Don Mills has many reasons for supporting The ALS Association. His wife of 42 years, Edna Mills, died of ALS in 2000. Decades earlier, Edna’s father and uncle also died of the disease. Today, Don has yet another reason to support The Association: the future health of his three adult children. “I’m particularly interested in research that’s focused on the familial aspect of ALS, because it seems like there’s a definite link in our family,” said Mills, 79, who recently established a charitable gift annuity for The ALS Association to support ALS research. “My kids might be at risk.” Don and Edna’s life together began in 1957, when they met in the then-quiet seaside town of Ventura, Calif. Edna was a legal secretary, and Don had graduated with an architectural engineering degree from California State Polytechnic University, San Luis Obispo. They met in the church choir and were quickly smitten. They married a year later and settled in Ventura. Don began what would be a 43-year career in civil engineering, designing water supply facilities throughout Southern California. Meanwhile, they started a family, and Edna stayed home to raise their children: Colleen, David and Carol. “She was energetic, enthusiastic, caring and loving,” Mills continued. “She had lots of friends, so she was our social secretary, too!” he added, laughing. Edna also was a committed volunteer. Among other activities, she spent three decades volunteering for the Ventura County Fair, served on the Ventura Parks and Recreation Commission for 12 years, helped update the city’s charter, was active in raising funds to renovate the city’s pier and was named “Citizen of the Year” by the Chamber of Commerce. The first sign of illness appeared in May 1999, when she began having trouble lifting the front of her foot, a condition called “drop foot.” A month later, Edna was diagnosed with ALS. Edna’s disease progressed rapidly, but she remained committed to her volunteer work, continuing to serve on the Parks and Recreation Commission and attending the dedication ceremony for the Ventura Pier’s new terminus, which was named “Mills’ End” in the couple’s honor. Just five days after that ceremony, on April 5, 2000, Edna passed away peacefully at home after a 10-month battle with ALS. She was 63.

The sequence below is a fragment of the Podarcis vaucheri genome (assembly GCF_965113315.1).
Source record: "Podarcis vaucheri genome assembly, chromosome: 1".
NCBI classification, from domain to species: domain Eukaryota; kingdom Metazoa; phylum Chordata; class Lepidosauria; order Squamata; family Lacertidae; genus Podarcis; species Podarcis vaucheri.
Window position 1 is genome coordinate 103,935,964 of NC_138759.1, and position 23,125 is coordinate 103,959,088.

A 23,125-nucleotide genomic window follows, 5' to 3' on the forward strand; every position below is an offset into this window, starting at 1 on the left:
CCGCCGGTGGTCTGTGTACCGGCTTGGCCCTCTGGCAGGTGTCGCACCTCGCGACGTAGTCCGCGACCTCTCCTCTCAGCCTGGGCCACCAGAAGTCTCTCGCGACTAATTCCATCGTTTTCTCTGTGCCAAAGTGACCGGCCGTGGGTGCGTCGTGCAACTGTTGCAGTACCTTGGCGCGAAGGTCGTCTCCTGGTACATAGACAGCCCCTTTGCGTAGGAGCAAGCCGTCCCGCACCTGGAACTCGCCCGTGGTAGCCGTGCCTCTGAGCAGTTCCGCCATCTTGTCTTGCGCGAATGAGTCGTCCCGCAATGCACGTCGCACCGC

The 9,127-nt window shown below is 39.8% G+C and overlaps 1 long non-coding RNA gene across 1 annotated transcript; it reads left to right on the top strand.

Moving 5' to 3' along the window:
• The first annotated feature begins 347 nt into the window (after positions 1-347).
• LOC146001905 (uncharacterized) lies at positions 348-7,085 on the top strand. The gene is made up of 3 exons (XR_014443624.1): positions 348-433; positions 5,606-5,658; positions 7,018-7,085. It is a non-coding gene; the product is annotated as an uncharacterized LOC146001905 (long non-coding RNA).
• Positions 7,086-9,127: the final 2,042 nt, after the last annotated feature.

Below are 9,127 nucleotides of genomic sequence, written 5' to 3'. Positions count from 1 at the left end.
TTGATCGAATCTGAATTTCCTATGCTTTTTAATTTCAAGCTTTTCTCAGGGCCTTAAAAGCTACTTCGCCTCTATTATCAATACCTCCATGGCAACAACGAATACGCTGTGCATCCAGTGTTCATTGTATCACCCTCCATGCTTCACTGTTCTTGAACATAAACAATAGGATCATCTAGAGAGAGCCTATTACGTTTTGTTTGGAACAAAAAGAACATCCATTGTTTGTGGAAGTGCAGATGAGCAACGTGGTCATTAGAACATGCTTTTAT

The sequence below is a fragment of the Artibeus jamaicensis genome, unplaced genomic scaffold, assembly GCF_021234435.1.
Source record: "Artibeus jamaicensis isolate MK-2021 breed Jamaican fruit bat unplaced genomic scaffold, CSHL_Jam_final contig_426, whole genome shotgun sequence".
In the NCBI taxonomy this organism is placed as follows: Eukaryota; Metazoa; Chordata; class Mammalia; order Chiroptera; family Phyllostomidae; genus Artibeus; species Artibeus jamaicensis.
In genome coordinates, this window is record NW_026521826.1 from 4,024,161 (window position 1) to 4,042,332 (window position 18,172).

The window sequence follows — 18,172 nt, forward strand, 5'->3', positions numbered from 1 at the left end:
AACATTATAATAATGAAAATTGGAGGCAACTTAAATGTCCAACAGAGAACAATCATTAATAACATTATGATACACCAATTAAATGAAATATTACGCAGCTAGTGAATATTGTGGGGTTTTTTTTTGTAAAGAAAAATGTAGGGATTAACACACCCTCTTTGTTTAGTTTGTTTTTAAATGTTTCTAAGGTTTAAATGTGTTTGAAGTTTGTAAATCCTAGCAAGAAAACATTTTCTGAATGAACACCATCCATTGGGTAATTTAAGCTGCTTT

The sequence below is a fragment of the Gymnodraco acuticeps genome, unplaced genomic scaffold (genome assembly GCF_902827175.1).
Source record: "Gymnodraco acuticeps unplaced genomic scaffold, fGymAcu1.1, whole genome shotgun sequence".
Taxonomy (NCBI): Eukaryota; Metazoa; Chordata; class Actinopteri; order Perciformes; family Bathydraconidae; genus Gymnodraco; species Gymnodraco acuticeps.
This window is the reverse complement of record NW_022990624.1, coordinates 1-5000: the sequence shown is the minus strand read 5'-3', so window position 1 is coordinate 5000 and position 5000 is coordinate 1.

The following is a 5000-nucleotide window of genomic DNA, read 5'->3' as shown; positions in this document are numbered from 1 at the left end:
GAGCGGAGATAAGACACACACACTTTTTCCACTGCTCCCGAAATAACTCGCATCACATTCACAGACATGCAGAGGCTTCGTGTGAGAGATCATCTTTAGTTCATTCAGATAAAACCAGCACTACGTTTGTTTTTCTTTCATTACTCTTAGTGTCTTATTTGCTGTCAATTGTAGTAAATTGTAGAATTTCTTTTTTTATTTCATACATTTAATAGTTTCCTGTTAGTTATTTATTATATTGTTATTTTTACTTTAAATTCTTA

By Katie Sweeney
Today, Mills stays busy as a volunteer, using his engineering skills to assist with rehabilitation projects at his church and Channel Islands National Park. He also has three grandsons in college. He and Edna began supporting The ALS Don and Edna Mills Association in the early 1990s, and Don has continued that support. Recently, when a CD matured and his bank offered a minuscule interest rate, he used the funds for a charitable gift annuity, providing him with an attractive payment rate and substantial annual income that is guaranteed for his life. “The ALS Association is at the forefront of ALS research, and it’s so important to support this effort,” he explained. “Little by little, the knowledge is growing. That’s what gives me hope for the future.”
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The 2015 Walk to Defeat ALS events are off to a great start! With 35 Walks already done, and 140 still to come, this year is sure to be the biggest and best Walk season yet! The Walk to Defeat ALS provides an opportunity to bring hope to people with ALS, to raise money for a cure and to join together to fight for something that has touched each of us. Share your story. Inspire others. Empower your community. Never before have we been in a better position to fuel our fight against this disease. The time is NOW. Find a Walk near you: www.walktodefeatals.org 8.
Pat Quinn, person with ALS and co-founder of the ALS Ice Bucket Challenge:
“I remember Walk day, pulling into the Walk site and thinking, ‘This is it. There is no turning back now.’ We had over 100 people show up, won biggest team of the day, and raised over $25,000! It was a huge success for our team, as well as a personal feeling of hope. If this many people will come out to support me, we can make a change. The Walk to Defeat ALS is a truly inspirational event and one I will look forward to every year. Being diagnosed with ALS was not something I could control, but deciding to fight is something I can.” Pat and Jennifer Quinn
Walks to go
Find a Walk near you!